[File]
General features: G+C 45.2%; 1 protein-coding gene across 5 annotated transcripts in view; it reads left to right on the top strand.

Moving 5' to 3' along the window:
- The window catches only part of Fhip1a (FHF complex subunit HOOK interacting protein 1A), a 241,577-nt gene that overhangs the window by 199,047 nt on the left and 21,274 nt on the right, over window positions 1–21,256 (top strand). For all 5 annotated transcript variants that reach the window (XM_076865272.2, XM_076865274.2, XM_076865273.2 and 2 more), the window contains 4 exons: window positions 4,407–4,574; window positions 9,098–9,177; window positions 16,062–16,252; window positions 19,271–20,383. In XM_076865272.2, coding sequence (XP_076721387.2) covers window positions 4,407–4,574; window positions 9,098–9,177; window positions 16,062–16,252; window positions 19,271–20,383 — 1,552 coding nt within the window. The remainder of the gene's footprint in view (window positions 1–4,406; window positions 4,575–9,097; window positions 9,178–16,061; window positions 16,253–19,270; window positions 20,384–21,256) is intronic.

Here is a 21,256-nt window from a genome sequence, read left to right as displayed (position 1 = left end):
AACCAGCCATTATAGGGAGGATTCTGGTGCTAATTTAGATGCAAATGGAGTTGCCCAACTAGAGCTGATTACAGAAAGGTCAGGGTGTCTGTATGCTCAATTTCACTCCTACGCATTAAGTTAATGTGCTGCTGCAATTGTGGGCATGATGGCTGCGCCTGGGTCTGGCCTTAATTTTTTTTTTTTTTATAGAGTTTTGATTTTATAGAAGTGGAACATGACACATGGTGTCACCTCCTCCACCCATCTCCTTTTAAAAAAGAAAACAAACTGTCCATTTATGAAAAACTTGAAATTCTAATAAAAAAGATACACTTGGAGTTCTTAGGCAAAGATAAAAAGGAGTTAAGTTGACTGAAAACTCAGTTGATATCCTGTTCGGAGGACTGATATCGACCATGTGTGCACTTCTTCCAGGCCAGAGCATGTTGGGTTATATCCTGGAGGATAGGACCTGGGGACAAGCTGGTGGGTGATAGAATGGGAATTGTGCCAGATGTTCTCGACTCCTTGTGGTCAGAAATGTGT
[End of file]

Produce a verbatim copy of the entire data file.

General features: G+C 45.2%; 1 protein-coding gene across 5 annotated transcripts in view; it reads left to right on the top strand.

Moving 5' to 3' along the window:
- The window catches only part of Fhip1a (FHF complex subunit HOOK interacting protein 1A), a 241,577-nt gene that overhangs the window by 199,047 nt on the left and 21,274 nt on the right, over window positions 1–21,256 (top strand). For all 5 annotated transcript variants that reach the window (XM_076865272.2, XM_076865274.2, XM_076865273.2 and 2 more), the window contains 4 exons: window positions 4,407–4,574; window positions 9,098–9,177; window positions 16,062–16,252; window positions 19,271–20,383. In XM_076865272.2, coding sequence (XP_076721387.2) covers window positions 4,407–4,574; window positions 9,098–9,177; window positions 16,062–16,252; window positions 19,271–20,383 — 1,552 coding nt within the window. The remainder of the gene's footprint in view (window positions 1–4,406; window positions 4,575–9,097; window positions 9,178–16,061; window positions 16,253–19,270; window positions 20,384–21,256) is intronic.

Here is a 21,256-nt window from a genome sequence, read left to right as displayed (position 1 = left end):
AACCAGCCATTATAGGGAGGATTCTGGTGCTAATTTAGATGCAAATGGAGTTGCCCAACTAGAGCTGATTACAGAAAGGTCAGGGTGTCTGTATGCTCAATTTCACTCCTACGCATTAAGTTAATGTGCTGCTGCAATTGTGGGCATGATGGCTGCGCCTGGGTCTGGCCTTAATTTTTTTTTTTTTTATAGAGTTTTGATTTTATAGAAGTGGAACATGACACATGGTGTCACCTCCTCCACCCATCTCCTTTTAAAAAAGAAAACAAACTGTCCATTTATGAAAAACTTGAAATTCTAATAAAAAAGATACACTTGGAGTTCTTAGGCAAAGATAAAAAGGAGTTAAGTTGACTGAAAACTCAGTTGATATCCTGTTCGGAGGACTGATATCGACCATGTGTGCACTTCTTCCAGGCCAGAGCATGTTGGGTTATATCCTGGAGGATAGGACCTGGGGACAAGCTGGTGGGTGATAGAATGGGAATTGTGCCAGATGTTCTCGACTCCTTGTGGTCAGAAATGTGT